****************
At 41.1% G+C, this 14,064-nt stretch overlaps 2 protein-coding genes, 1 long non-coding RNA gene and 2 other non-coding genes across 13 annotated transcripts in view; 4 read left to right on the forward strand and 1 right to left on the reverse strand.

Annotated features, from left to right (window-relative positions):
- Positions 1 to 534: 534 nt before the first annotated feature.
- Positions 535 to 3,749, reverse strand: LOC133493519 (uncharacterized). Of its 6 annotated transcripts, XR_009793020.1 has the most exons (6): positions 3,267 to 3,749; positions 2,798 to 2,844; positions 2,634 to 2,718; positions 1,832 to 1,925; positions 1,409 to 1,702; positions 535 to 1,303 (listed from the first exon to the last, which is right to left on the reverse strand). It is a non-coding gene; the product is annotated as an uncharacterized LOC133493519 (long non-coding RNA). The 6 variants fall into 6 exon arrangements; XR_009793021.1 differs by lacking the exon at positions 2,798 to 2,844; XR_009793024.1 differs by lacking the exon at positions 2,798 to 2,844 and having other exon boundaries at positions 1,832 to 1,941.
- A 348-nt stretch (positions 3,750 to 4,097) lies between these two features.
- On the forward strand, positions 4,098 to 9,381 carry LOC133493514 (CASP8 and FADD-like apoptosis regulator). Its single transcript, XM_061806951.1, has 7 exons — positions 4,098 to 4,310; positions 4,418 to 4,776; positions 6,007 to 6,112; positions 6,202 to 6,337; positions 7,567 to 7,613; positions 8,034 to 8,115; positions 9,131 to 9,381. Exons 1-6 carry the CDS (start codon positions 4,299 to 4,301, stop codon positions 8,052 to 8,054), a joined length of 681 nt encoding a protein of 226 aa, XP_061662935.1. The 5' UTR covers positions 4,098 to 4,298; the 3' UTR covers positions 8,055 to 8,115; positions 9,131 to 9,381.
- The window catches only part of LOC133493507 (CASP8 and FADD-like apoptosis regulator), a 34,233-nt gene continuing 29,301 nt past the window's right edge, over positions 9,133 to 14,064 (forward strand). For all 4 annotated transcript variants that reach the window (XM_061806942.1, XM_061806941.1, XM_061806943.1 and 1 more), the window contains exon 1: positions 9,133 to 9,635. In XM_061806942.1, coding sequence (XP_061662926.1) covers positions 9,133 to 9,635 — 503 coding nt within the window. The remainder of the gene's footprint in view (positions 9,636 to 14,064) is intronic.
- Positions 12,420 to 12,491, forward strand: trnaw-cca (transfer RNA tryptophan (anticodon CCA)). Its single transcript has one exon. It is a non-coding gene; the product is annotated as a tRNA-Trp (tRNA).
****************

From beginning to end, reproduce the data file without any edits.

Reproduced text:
At 41.1% G+C, this 14,064-nt stretch overlaps 2 protein-coding genes, 1 long non-coding RNA gene and 2 other non-coding genes across 13 annotated transcripts in view; 4 read left to right on the forward strand and 1 right to left on the reverse strand.

Annotated features, from left to right (window-relative positions):
- Positions 1 to 534: 534 nt before the first annotated feature.
- Positions 535 to 3,749, reverse strand: LOC133493519 (uncharacterized). Of its 6 annotated transcripts, XR_009793020.1 has the most exons (6): positions 3,267 to 3,749; positions 2,798 to 2,844; positions 2,634 to 2,718; positions 1,832 to 1,925; positions 1,409 to 1,702; positions 535 to 1,303 (listed from the first exon to the last, which is right to left on the reverse strand). It is a non-coding gene; the product is annotated as an uncharacterized LOC133493519 (long non-coding RNA). The 6 variants fall into 6 exon arrangements; XR_009793021.1 differs by lacking the exon at positions 2,798 to 2,844; XR_009793024.1 differs by lacking the exon at positions 2,798 to 2,844 and having other exon boundaries at positions 1,832 to 1,941.
- A 348-nt stretch (positions 3,750 to 4,097) lies between these two features.
- On the forward strand, positions 4,098 to 9,381 carry LOC133493514 (CASP8 and FADD-like apoptosis regulator). Its single transcript, XM_061806951.1, has 7 exons — positions 4,098 to 4,310; positions 4,418 to 4,776; positions 6,007 to 6,112; positions 6,202 to 6,337; positions 7,567 to 7,613; positions 8,034 to 8,115; positions 9,131 to 9,381. Exons 1-6 carry the CDS (start codon positions 4,299 to 4,301, stop codon positions 8,052 to 8,054), a joined length of 681 nt encoding a protein of 226 aa, XP_061662935.1. The 5' UTR covers positions 4,098 to 4,298; the 3' UTR covers positions 8,055 to 8,115; positions 9,131 to 9,381.
- The window catches only part of LOC133493507 (CASP8 and FADD-like apoptosis regulator), a 34,233-nt gene continuing 29,301 nt past the window's right edge, over positions 9,133 to 14,064 (forward strand). For all 4 annotated transcript variants that reach the window (XM_061806942.1, XM_061806941.1, XM_061806943.1 and 1 more), the window contains exon 1: positions 9,133 to 9,635. In XM_061806942.1, coding sequence (XP_061662926.1) covers positions 9,133 to 9,635 — 503 coding nt within the window. The remainder of the gene's footprint in view (positions 9,636 to 14,064) is intronic.
- Positions 12,420 to 12,491, forward strand: trnaw-cca (transfer RNA tryptophan (anticodon CCA)). Its single transcript has one exon. It is a non-coding gene; the product is annotated as a tRNA-Trp (tRNA).